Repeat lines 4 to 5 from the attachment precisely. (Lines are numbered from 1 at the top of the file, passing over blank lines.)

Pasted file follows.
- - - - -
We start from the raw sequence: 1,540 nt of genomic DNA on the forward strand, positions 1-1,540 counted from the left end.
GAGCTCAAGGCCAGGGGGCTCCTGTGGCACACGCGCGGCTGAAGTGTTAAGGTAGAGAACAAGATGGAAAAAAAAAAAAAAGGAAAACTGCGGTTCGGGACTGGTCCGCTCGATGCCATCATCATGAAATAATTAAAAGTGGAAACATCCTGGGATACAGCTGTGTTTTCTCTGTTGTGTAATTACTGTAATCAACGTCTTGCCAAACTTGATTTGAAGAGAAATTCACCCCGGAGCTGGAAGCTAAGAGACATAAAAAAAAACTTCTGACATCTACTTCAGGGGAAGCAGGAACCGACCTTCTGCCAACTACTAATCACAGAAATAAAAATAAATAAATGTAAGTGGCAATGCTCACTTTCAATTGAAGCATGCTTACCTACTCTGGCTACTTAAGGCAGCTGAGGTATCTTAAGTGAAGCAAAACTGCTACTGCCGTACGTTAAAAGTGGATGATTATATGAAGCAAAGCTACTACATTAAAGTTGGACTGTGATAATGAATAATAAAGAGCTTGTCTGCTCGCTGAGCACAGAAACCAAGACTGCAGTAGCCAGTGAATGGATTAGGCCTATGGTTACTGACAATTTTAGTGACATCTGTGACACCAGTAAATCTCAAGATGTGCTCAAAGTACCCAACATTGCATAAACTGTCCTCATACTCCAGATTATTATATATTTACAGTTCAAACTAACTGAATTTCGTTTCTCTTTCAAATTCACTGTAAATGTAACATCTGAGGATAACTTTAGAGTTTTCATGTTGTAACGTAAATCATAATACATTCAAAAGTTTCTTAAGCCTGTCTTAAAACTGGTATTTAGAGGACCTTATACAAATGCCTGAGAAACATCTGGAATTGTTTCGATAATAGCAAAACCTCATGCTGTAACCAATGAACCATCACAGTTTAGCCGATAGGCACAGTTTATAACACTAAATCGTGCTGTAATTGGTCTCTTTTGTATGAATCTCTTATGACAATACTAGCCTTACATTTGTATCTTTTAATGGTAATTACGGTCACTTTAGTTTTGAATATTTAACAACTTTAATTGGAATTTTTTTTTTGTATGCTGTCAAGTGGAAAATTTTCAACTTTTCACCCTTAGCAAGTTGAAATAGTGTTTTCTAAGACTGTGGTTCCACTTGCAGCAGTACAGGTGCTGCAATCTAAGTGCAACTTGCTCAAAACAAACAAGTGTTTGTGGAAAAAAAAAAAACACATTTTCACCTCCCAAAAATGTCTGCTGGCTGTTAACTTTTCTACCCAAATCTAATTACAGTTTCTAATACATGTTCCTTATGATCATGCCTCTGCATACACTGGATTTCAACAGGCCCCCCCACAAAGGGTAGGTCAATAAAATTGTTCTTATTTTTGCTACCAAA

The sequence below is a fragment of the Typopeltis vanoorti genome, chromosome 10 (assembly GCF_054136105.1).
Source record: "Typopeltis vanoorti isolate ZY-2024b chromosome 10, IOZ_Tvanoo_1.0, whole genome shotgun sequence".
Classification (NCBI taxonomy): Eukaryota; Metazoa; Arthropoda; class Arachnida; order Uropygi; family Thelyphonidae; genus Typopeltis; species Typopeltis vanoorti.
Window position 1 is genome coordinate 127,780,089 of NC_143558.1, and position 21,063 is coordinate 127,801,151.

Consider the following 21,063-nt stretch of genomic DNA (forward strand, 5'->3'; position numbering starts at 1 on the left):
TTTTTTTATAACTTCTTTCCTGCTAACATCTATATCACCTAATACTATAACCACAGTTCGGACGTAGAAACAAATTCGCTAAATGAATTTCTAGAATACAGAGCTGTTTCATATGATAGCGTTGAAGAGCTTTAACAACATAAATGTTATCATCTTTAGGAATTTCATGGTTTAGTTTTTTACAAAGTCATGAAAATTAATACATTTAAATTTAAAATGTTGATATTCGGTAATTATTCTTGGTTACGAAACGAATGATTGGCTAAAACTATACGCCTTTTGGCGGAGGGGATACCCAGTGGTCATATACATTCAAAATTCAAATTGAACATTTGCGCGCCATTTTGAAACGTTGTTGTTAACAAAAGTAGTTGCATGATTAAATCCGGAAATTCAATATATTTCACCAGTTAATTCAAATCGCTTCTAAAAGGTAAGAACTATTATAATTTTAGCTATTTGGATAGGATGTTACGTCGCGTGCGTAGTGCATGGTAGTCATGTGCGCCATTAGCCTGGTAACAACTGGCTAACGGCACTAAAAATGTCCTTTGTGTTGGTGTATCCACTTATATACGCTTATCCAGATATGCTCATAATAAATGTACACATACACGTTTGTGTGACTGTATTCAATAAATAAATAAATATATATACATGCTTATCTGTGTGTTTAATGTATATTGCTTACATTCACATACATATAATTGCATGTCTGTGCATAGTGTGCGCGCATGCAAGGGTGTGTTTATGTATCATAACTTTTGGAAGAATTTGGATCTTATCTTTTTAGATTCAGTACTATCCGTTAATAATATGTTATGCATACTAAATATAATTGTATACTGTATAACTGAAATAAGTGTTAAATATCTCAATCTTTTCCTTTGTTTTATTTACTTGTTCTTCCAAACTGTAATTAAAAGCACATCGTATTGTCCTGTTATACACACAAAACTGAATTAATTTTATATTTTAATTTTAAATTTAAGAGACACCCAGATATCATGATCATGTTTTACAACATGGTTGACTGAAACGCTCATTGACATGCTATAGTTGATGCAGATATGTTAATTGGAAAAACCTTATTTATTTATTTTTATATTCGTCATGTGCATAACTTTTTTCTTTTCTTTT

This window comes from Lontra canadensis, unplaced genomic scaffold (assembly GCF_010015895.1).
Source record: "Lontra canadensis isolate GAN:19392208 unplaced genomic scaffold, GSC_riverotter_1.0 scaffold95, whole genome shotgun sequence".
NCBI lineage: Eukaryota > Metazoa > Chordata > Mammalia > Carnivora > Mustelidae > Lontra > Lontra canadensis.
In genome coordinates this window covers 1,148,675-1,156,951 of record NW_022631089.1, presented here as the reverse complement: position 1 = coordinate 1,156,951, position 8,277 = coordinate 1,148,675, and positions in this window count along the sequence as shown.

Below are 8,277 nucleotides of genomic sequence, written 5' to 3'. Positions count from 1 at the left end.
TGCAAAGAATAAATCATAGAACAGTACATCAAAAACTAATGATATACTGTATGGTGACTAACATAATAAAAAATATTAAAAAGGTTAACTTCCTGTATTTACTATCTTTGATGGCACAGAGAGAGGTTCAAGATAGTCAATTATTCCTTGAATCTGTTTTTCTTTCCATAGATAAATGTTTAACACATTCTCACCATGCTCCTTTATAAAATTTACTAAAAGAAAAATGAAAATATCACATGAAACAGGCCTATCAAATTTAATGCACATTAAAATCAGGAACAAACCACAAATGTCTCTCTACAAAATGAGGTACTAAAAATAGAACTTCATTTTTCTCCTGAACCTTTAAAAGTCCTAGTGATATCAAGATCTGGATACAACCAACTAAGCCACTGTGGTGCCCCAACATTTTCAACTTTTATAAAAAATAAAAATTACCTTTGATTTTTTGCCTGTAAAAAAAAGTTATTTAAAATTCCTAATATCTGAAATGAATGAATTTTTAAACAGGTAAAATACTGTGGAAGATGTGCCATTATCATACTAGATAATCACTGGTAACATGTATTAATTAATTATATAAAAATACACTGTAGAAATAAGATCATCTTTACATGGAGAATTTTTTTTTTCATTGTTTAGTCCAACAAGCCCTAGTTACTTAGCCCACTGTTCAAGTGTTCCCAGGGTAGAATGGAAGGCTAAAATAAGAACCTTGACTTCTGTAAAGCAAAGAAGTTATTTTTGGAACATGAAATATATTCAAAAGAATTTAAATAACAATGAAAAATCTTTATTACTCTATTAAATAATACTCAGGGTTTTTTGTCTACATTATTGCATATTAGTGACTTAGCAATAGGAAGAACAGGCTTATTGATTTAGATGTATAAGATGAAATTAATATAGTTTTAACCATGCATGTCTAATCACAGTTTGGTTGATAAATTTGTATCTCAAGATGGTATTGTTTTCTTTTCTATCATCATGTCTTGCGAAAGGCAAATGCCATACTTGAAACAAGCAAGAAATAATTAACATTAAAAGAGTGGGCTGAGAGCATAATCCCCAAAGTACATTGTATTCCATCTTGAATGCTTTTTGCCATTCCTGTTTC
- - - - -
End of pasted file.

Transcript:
Source record: "Typopeltis vanoorti isolate ZY-2024b chromosome 10, IOZ_Tvanoo_1.0, whole genome shotgun sequence".
Classification (NCBI taxonomy): Eukaryota; Metazoa; Arthropoda; class Arachnida; order Uropygi; family Thelyphonidae; genus Typopeltis; species Typopeltis vanoorti.